St. Benedict found himself in a world of decay and difficulty. The Roman Empire had collapsed and Barbarians were wreaking havoc throughout Europe. In response, he chose to establish small cultural centers that would profoundly impact the culture when the Zeitgeist proved to be receptive. He did not know the exact changes it would bring at the time, but slowly and deliberately, by living holy lives, the culture was changed. How devastating was the collapse of the Roman Empire? Rod Dreher points out:
Rome’s collapse meant staggering loss. People forgot how to read, how to farm, how to govern themselves, how to build houses, how to trade, and even what it had once meant to be a human being. Behind monastery walls, though, in their chapels, scriptoriums, and refectories, Benedict’s monks built lives of peace, order, and learning and spread their network throughout Western Europe.
It is here that we shift to today. Once again the Church is looking at a culture in a state of decay, moral confusion, and nihilism. The West is falling into ruin once more. The societies of Europe and North America have largely abandoned Christianity in favor of secularism and now we live in a post-Christian age. As Catholics, how can we look to St. Benedict as a guide in such times? The answer is what is called the Benedict Option, which has come into usage through the work of Alisdair MacIntyre and Rod Dreher.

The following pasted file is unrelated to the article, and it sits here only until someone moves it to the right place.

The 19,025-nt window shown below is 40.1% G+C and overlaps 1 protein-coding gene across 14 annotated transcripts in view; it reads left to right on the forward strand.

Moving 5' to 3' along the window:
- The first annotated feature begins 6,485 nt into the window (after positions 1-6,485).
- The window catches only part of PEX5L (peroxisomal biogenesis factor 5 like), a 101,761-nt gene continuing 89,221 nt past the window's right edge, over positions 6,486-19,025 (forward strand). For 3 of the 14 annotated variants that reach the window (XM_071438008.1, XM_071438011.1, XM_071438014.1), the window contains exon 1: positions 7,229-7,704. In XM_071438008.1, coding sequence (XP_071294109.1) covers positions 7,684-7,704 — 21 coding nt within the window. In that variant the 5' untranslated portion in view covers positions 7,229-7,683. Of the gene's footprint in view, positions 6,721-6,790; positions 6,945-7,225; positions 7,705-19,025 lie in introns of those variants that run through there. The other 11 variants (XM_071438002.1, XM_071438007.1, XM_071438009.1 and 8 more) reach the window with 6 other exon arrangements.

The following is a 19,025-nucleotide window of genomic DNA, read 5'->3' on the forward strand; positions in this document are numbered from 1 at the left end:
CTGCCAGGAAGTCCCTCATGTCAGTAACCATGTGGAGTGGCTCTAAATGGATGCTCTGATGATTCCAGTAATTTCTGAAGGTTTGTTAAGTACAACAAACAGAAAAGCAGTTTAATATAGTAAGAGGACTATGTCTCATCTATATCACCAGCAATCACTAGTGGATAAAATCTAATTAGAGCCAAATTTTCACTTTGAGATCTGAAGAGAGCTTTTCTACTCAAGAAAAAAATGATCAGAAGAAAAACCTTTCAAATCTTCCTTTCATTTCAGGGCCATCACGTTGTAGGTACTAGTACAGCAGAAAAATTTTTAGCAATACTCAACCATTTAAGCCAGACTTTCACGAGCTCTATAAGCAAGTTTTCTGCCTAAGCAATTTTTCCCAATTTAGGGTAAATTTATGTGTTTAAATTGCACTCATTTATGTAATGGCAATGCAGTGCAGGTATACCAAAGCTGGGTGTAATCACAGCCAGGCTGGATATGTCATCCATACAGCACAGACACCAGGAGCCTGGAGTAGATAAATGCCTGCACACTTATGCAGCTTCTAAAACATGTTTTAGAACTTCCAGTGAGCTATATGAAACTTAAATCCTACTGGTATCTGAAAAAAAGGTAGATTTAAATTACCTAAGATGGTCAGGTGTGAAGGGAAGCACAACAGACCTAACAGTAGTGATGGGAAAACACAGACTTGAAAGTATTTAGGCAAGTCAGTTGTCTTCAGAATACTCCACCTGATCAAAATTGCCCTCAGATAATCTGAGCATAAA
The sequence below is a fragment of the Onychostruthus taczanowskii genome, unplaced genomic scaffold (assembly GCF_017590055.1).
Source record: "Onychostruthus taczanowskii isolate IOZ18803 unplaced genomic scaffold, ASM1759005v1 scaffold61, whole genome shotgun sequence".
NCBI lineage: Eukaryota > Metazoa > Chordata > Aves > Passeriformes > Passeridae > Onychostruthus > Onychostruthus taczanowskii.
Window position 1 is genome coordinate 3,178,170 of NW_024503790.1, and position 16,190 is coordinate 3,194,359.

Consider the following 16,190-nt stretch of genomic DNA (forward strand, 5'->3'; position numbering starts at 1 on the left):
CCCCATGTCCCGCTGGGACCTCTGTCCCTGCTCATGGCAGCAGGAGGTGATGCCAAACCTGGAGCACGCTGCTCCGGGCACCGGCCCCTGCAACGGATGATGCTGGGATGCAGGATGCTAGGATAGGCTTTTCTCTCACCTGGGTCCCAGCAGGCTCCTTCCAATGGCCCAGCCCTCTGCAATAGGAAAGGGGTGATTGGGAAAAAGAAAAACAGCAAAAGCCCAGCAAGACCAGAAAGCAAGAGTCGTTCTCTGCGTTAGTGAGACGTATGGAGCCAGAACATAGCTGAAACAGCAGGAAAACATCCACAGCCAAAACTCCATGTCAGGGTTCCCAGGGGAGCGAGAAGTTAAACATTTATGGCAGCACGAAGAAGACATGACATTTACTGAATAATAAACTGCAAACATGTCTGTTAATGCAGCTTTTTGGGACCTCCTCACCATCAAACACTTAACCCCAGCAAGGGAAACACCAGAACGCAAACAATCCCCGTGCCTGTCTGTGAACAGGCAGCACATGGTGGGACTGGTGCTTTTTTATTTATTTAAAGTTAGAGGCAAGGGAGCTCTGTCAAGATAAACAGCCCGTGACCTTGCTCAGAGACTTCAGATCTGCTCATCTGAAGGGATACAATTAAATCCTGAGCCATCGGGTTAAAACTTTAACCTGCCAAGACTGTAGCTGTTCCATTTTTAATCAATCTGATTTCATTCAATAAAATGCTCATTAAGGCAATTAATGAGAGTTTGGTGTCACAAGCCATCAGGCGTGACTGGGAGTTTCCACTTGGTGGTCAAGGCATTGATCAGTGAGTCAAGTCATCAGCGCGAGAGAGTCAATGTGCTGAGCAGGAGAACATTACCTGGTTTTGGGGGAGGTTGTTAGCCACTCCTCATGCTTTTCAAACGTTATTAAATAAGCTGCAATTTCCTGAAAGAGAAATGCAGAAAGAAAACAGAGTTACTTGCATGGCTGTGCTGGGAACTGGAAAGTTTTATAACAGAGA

According to Columbia University professor, Russell Hittinge, St. Benedict taught the world of the Dark Ages: “How to live life as a whole. Not a life of worldly success so much as one of human success.” This is where our call as Catholics now lies. People have given themselves over to this age and to the pursuit of worldly success and pleasures, in doing so, they have forgotten what it means to be fully human. The culture has become so confused that even matters of nature are no longer accepted as truth. Alisdair MacIntyre paints a grim picture of the culture in his book After Virtue. Rod Dreher summarizes MacIntyre’s view:
“For MacIntyre, we too are living through a Fall of Rome-like catastrophe, one that is concealed by our liberty and prosperity. In his influential 1981 book After Virtue, MacIntyre argued that the Enlightenment’s failure to replace an expiring Christianity caused Western civilization to lose its moral coherence. Like the early medievals, we too have been cut off from our roots, and a shadow of cultural amnesia is falling across the land. The Great Forgetting is taking a particular toll on American Christianity, which is losing its young in dramatic numbers. Those who remain within churches often succumb to a potent form of feel-good relativism that sociologists have called “moralistic therapeutic deism,” which is dissolving historic Christian moral and theological orthodoxy.”
MacIntyre insists that we are now called to build, “new forms of community within which the moral life could be sustained”. How is this accomplished?
Close-knit Christian Communities
We must abandon the wrong-headed rugged individualism of our age. This is especially true for Americans. The call to radical individualism and self-determination is diametrically opposed to the Gospel and the communion we enter into upon our Baptism. The Mystical Body of Christ is an organism in which we are all intimately connected with the head, who is Christ Himself. As the culture begins to more aggressively attack the Church, we need to come together in close-knit communities all focused on the same goal in Christ. Does this sound familiar?